The external validity problem

Via a very roundabout method I came across an editorial from the journal “Computers in the Schools” (Maddux and Johnson, 2012) titled “External Validity and Research in Information Technology in Education”.

The problem?

The problem is that “very few educators would argue that information technology has succeeded in bringing about a paradigm shift in instruction” (Maddux and Johnson, 2012, p. 249). Which links to the observation by Prof Mark Brown in the image below and my perception of university e-learning.

Is elearning like teenage sex?

The cause?

Maddux and Johnson (2012) argue that while there are many complex reasons for this problem, one of the major contributors is limited external validity. Defined as “the extent to which results of a study or a given program development project can be assumed to apply to other people in other places and at other times” (p. 250). The suggest that research – especially research around ICTs in education – tend to occur in situations that are not representative of the “average” setting.

Master teachers

They go onto argue

Specifically, we believe that we continue to design, implement, and test programs and methods that work well when used by master teachers in classrooms and schools where personnel are strongly committed to the success of these programs and methods. Then, practitioners put these programs and methods into place for use by average teachers in settings in which not everyone is highly committed to success and where some individuals or groups are apathetic toward information technology or may even be in opposition to the use of technology in education. (Maddux and Johnson, 2012)

This links to the distinction made by Goodyear (2009) between the “long arc” and “short arc” approaches in terms of national funded learning and teaching projects (a close cousin to ICT in education research). Most of these projects focus on the “long arc” and imagine the (master) teacher as someone with the time and insight to pro-actively plan and design their next course offering. As opposed to the more typical “short arc” approach which is more reactive or just-in-time.

Leaders and managers as master teachers

This assumption of master teachers or the long arc gets taken across into institutional learning and teaching because the leaders and managers (many central L&T and e-learning folk fall into this category as well) of such operations will tend to see themselves as “master teachers”. They will tend to be experienced and see themselves as good teachers and many of them will be. They will tend to be very different from their colleagues, what works for them will not work for their colleagues.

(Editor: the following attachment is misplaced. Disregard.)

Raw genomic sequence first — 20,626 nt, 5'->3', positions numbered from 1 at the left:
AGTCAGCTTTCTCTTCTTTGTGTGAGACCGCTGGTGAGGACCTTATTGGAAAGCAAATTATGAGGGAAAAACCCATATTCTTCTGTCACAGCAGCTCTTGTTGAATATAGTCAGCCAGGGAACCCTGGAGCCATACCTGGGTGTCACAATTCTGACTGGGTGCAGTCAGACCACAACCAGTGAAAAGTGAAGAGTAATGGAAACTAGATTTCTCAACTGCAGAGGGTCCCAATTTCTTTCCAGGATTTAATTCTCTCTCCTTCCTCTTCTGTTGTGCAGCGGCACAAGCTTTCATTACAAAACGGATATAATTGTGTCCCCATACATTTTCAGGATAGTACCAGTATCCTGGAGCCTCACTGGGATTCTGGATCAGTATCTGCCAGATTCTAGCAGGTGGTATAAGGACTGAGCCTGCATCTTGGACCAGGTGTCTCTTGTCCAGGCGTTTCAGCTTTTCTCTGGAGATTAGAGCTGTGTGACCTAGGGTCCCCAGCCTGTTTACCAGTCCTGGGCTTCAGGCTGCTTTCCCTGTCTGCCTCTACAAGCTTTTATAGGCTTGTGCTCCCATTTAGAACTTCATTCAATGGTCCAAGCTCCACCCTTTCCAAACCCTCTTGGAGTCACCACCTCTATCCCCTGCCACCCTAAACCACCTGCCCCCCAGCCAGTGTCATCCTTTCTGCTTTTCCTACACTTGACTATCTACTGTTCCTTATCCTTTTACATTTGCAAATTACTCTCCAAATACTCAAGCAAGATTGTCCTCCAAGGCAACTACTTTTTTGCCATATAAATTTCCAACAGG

The assumption of external validity

Add to this is the belief amongst some of them that there must be external validity. That their teaching model – or that of someone else – is applicable across the board. Subsequently, their role as a leader or manager becomes the rolling out of that model. i.e. they are becoming like the researchers mentioned by Maddux and Johnson (2012)

Those who are charged with delivering services in grant-supported projects are almost always advocates and experts in the use of the kinds of programs they are using. Such individuals have a tendency to work tirelessly toward proving the efficacy of their programs. (pp. 250-251)

The blame the teacher approach

This discrepancy in outlook can result in the “blame the teacher” approach. Rather than value the difference that means their pet approach doesn’t work, most often leaders and managers will blame the teacher. It failed because they didn’t try hard enough. Even Maddux & Johnson (2012) lean toward this mistake when the characterise the “average teachers” above as not being committed to success, apathetic and even in opposition.

The “blame the teacher” approach goes back at least as far as Pressey in the 1920s and his teaching machines.

Built-in assumptions of external validity

The link between “blame the teacher”, external validity and educational technology extends (or is perhaps made worse) by the types of enterprise systems being adopted by universities (e.g. the LMS, the eportfolio) and the type of assumptions universities use when rolling these systems out (e.g. it’s more efficient if everyone uses it – like this principle “Decisions are made to provide maximum benefit to the enterprise as a whole” number 1 in an Enterprise Architecture policy). i.e. the LMS evaluation process identified this as the best LMS, so it will work well for everyone. It’s the same thinking that underpins consistent website standards.

Which leads to Kaplan’s law of instrument

Earlier this week when commenting on the Thurn/Udacity/MOOC issue, George Veletsianos mentions the “Law of Instrument” – “if all you have is a hammer, everythign looks like a nail”.

Veletsianos writes

If educational technology companies (and Centers for Teaching and Learning) are eager to improve education, rather than searching for problems to apply their solutions, they should focus on identifying problems and designing solutions to those problems.

If a University has installed Moodle (insert your favourite tool) then it is only efficient and rational if the people employed to support learning and teaching rely heavily on Moodle (or other tool) as the “solution” search for problems.

Is external validity a good idea?

While external validity may be appropriate for a certain type of research project. Is it an appropriate concern for institutional e-learning. Veletsianos’ suggestion that the focus be on “identifying problems and designing solutions” tends to suggest a move away from external validity and a focus on context specific requirements.


Maddux, C. D., & Johnson, D. L. (2012). External Validity and Research in Information Technology in Education. Computers in the Schools, 29(3), 249–252. doi:10.1080/07380569.2012.703605

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